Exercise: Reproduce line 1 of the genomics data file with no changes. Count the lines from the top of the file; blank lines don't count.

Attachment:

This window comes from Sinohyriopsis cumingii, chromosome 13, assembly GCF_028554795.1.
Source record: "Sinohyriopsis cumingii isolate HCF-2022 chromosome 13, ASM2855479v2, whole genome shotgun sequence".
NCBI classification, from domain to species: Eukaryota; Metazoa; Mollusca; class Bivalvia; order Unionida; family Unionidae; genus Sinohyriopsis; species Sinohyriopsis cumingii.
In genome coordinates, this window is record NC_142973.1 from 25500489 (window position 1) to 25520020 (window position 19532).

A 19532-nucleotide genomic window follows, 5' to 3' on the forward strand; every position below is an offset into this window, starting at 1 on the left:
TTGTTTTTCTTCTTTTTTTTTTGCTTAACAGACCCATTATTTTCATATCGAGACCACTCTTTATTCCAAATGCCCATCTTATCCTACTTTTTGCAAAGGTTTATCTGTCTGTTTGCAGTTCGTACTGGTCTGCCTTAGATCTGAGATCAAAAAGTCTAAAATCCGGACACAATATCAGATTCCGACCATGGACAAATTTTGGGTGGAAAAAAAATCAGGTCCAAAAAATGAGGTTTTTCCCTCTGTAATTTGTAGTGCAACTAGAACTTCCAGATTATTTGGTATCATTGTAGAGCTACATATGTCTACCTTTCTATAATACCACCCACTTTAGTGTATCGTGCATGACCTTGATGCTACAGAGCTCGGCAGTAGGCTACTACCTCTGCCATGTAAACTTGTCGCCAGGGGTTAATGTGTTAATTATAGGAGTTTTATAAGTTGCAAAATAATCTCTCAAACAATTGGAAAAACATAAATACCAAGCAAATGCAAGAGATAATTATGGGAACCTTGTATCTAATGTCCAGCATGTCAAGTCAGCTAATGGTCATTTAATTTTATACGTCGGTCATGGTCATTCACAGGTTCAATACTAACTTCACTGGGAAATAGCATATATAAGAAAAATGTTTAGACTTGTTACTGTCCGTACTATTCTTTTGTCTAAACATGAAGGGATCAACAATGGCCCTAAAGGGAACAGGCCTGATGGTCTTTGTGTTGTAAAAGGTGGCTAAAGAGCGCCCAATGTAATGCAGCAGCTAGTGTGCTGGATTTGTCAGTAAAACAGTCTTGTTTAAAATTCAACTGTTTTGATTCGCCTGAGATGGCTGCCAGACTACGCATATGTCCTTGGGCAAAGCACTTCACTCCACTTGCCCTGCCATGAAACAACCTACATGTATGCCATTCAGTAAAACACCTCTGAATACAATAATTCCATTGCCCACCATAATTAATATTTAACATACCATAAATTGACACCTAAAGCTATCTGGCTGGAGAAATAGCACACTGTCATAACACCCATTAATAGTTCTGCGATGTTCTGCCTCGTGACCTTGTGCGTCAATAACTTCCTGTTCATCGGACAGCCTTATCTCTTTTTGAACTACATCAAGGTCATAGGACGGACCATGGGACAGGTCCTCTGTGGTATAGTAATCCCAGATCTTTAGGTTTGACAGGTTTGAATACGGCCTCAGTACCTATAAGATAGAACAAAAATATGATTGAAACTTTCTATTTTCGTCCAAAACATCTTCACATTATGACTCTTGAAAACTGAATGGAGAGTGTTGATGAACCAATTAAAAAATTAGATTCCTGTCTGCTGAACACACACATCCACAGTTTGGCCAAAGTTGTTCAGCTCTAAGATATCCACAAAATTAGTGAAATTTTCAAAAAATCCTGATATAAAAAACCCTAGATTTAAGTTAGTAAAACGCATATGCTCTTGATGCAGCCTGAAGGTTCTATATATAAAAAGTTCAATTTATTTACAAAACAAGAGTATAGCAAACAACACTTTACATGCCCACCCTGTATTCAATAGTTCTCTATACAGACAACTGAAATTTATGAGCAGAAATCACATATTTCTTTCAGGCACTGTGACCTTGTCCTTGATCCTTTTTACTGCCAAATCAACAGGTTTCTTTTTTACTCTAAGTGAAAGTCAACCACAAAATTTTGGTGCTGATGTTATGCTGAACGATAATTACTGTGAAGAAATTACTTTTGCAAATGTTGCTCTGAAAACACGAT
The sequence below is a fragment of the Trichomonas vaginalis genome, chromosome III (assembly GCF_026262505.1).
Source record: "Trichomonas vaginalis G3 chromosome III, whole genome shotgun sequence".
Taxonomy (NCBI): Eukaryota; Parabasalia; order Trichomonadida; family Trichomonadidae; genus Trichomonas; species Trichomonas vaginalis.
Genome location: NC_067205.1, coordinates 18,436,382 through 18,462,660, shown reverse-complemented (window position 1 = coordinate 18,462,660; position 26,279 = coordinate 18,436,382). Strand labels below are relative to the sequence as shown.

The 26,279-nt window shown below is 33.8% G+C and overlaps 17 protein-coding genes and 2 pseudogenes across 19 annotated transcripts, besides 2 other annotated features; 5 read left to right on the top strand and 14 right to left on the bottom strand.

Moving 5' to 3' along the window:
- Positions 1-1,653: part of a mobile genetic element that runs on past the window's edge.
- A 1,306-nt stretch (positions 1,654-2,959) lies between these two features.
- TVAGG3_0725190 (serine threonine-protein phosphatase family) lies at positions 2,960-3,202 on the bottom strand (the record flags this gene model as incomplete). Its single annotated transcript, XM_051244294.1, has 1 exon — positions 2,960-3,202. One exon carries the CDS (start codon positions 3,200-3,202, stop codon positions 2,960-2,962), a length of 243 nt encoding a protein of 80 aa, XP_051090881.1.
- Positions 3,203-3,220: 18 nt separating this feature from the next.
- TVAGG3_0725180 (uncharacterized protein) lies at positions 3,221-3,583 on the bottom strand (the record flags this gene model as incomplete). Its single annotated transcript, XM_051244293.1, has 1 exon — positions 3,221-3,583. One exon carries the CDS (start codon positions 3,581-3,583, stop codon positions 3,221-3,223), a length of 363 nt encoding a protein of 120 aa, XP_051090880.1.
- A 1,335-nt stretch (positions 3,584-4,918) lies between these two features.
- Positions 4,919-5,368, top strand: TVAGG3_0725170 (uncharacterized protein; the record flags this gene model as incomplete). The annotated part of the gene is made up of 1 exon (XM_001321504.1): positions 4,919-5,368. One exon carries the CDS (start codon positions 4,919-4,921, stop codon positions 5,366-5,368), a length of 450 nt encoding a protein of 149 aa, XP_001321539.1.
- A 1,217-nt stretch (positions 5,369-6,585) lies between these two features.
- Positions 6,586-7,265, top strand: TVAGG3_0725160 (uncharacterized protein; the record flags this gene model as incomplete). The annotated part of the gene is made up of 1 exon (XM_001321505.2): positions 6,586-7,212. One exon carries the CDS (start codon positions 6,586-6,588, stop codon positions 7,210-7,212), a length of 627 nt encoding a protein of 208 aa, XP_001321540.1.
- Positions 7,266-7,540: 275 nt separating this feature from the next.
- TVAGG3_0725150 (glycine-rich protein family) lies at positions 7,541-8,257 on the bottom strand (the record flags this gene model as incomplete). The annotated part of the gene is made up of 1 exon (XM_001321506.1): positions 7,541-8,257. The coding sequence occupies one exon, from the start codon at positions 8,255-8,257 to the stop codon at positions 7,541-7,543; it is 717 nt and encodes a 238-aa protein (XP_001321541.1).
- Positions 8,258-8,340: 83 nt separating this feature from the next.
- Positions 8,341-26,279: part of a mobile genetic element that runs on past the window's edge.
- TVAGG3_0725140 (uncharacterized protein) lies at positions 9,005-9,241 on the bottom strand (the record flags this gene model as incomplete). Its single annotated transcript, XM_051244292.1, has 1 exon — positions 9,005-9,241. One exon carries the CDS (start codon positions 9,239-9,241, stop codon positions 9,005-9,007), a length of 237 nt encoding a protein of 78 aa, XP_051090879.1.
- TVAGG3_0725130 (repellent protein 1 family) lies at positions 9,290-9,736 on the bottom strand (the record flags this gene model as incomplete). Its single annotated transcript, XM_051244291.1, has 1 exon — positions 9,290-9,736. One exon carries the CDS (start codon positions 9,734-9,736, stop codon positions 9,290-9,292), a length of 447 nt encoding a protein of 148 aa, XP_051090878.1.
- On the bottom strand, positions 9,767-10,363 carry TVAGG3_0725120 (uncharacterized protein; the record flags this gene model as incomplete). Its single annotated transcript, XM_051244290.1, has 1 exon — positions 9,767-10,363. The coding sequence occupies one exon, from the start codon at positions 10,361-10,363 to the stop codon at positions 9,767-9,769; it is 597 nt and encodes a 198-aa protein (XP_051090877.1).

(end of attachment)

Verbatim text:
This window comes from Sinohyriopsis cumingii, chromosome 13, assembly GCF_028554795.1.